How do you unpivot your data?

I used to write VBA programs to unpivot my data. But now that I have Power Query, I use it anytime I need unpivoting.

What about you? How do you unpivot your data? Please share your thoughts and tips in the comments section.

Written by Chandoo
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9 Responses to “Unpivot data quickly with Power Query [tutorial]”

  1. milang says:

    In Step 3 you could filter out Salesman column, and remove nulls, excluding totals and subtotals in that way.

  2. Maxim says:

    Thanks, very helpful!

  3. Mark W says:

    Ummm...what am I missing. 2 easier ways.

    Why not just double click the grand total. The detail then jumps into a separate sheet of everything in the original spreadsheet.

    A second way is to just place everything that you want into the same rows and columns. Go to Design-Report Layout-Show in Tabular Form and Design-Report Layout-Repeat All Item Labels. Then copy everything to a new spreadsheet, Paste Values and then convert to a table.

    This all seems way easier.

    • Chandoo says:

      Hi Mark,

      Of course, if you could double click (or change pivot layout), you then also have access to original data. So no need to go thru this process. The Power Query technique is useful when you just have data in pivot format (for example a report dump) and want to reshape it for some other process.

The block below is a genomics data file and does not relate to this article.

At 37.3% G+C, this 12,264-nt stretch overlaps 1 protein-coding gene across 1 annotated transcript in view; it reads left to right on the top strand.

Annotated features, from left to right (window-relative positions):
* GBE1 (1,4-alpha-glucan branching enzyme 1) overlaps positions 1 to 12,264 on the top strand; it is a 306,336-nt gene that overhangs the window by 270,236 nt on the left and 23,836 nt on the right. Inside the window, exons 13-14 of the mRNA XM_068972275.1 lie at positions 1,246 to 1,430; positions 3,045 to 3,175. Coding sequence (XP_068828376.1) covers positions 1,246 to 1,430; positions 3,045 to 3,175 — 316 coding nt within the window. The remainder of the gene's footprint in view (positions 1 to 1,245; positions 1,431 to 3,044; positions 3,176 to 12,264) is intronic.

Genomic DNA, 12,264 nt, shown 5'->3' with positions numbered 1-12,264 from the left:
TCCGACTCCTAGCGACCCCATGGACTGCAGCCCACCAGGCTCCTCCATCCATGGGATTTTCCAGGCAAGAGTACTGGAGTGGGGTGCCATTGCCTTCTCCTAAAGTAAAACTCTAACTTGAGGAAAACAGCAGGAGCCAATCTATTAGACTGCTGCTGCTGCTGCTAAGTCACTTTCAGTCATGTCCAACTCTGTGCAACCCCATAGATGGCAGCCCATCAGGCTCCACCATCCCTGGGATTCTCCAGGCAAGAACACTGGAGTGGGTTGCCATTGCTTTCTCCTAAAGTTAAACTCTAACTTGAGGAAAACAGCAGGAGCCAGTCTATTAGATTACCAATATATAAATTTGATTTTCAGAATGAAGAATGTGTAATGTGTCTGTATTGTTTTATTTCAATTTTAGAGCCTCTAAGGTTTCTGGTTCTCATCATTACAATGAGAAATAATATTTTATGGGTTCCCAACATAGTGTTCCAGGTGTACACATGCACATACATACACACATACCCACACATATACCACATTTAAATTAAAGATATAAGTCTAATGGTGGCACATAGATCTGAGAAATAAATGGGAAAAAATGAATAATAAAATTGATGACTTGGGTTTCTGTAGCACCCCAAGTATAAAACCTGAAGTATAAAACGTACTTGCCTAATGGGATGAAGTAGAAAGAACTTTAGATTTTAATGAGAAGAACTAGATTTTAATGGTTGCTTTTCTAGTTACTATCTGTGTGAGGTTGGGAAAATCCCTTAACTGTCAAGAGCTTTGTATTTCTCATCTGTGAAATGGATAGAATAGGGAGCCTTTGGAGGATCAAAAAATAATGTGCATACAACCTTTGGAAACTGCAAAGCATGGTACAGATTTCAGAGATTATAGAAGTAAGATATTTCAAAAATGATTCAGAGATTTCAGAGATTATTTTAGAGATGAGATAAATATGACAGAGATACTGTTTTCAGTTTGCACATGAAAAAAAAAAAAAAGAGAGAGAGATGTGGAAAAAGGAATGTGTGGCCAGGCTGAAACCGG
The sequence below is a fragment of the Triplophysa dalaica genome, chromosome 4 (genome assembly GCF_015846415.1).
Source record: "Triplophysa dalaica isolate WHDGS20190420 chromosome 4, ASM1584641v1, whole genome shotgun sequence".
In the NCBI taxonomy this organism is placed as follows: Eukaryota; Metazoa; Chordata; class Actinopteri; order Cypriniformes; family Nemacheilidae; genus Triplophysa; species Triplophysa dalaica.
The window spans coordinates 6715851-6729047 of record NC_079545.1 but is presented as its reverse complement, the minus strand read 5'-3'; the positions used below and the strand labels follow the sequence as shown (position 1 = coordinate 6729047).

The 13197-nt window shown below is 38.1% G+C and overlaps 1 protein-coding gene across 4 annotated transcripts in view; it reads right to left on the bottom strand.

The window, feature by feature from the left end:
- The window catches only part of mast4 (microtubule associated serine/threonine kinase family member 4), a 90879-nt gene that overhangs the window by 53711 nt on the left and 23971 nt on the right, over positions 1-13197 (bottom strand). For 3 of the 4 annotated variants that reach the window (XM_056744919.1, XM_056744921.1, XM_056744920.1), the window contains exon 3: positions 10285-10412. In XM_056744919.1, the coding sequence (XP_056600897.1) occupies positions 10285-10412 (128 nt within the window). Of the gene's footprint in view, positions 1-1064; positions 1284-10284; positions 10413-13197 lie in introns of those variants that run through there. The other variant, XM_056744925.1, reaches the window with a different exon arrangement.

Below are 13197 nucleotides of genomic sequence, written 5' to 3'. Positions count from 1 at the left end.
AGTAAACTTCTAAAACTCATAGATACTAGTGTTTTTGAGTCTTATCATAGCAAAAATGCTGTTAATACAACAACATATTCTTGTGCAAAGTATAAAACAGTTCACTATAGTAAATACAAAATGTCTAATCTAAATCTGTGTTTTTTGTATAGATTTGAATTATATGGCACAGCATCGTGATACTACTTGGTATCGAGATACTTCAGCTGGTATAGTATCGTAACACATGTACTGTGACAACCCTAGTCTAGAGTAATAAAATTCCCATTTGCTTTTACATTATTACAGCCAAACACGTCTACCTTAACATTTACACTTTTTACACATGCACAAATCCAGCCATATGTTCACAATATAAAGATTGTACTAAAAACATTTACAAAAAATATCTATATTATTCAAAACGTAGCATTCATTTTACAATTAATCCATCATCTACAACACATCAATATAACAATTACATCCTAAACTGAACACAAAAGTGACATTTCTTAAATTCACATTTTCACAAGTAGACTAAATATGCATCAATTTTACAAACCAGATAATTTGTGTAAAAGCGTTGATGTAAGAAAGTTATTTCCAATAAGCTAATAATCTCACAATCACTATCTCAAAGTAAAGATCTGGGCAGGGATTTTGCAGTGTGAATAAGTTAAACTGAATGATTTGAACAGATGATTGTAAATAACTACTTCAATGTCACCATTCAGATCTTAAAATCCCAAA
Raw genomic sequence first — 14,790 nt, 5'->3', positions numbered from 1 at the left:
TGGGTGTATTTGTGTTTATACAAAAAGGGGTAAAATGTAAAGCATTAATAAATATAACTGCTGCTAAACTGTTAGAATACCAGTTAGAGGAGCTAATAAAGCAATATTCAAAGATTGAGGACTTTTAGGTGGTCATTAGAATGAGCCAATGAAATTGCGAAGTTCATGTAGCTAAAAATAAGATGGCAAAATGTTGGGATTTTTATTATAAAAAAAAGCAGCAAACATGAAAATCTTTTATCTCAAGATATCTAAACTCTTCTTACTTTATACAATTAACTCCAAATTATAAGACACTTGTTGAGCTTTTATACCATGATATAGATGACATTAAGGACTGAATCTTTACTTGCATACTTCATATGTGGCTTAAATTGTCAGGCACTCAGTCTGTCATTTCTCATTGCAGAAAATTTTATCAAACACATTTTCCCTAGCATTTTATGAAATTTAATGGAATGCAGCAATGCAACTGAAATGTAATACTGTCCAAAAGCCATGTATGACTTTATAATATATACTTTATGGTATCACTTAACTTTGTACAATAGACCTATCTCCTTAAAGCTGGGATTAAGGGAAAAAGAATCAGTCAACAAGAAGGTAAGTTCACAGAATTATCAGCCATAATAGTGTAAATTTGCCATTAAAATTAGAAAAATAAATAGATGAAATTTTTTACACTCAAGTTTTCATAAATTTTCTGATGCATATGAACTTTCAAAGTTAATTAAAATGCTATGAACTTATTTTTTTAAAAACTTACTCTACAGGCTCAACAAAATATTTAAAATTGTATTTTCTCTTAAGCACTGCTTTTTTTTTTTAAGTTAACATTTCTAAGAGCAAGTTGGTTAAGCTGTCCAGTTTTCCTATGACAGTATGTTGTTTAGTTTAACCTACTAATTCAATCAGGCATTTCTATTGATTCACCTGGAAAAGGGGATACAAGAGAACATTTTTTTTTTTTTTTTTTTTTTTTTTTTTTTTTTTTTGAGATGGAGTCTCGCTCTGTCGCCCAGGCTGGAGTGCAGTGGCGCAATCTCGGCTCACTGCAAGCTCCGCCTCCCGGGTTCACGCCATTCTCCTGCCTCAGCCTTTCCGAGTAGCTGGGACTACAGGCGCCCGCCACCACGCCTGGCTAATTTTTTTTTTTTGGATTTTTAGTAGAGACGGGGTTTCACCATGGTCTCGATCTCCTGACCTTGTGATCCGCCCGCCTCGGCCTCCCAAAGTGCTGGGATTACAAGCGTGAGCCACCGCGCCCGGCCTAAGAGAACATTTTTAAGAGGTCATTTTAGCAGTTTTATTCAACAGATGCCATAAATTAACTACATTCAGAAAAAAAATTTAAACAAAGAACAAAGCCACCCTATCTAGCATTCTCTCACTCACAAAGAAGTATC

• Arvind Jain says:

        I agree with Chandoo. I too wondered whole night why somebody would unpivot when the basis of making Pivot is itself based on the table already existing. This illustrates how powerful power query is.

        Thanks once again Chandoo!

    • Danny says:

      Yes true Mark,
      was my first thought too -

      but during my courses I get many people who get data from a datawarehouse and they don't have access to the source data - their question typically is how to analyse the data with sorts/filters and their own pivot tables... so in these scenarios these power query tools are a blessing.

      tikè?

  4. Rudra says:

    Hi
    Can I know how to remove subtotals in querry window? I have 92 rows with 'Sub Total' and couldn't do it with power querry. Please help.

    Regards
    Rudra

    • Maxim says:

      Hello Rudra. May be you can filter them out? Just make text filter on your column with condition like "Not Contains 'Sub Total'
      Here is how it can looks in M language:
      = Table.SelectRows(Source, each not Text.Contains([Region], " Total"))

  5. Artieboy says:

    Hi Chandoo

    I have a question about the pivot columns themselves.
    Here you have FastCar, RapidZoo, SuperGlue, all in nice alphabetical order. But what if they were SuperGlue, FastCar, RapidZoo and you wanted them in alphabetical order? I guess you could just move the columns.

    But what if you bring in, for example based on your screen shot, different countries which now introduces other columns such as MendozaWine, NiceCheese, OpenHat, and SlowMetro. Now how will the column order look?

    What can you do to always ensure that the columns come out in the desired order after pivoting, regardless of what columns they are: FastCar, MendozaWine, NiceCheese, OpenHat, RapidZoo, SlowMetro, SuperGlue.

    Any help will be appreciated. Thanks and I hope I didn't confuse anyone.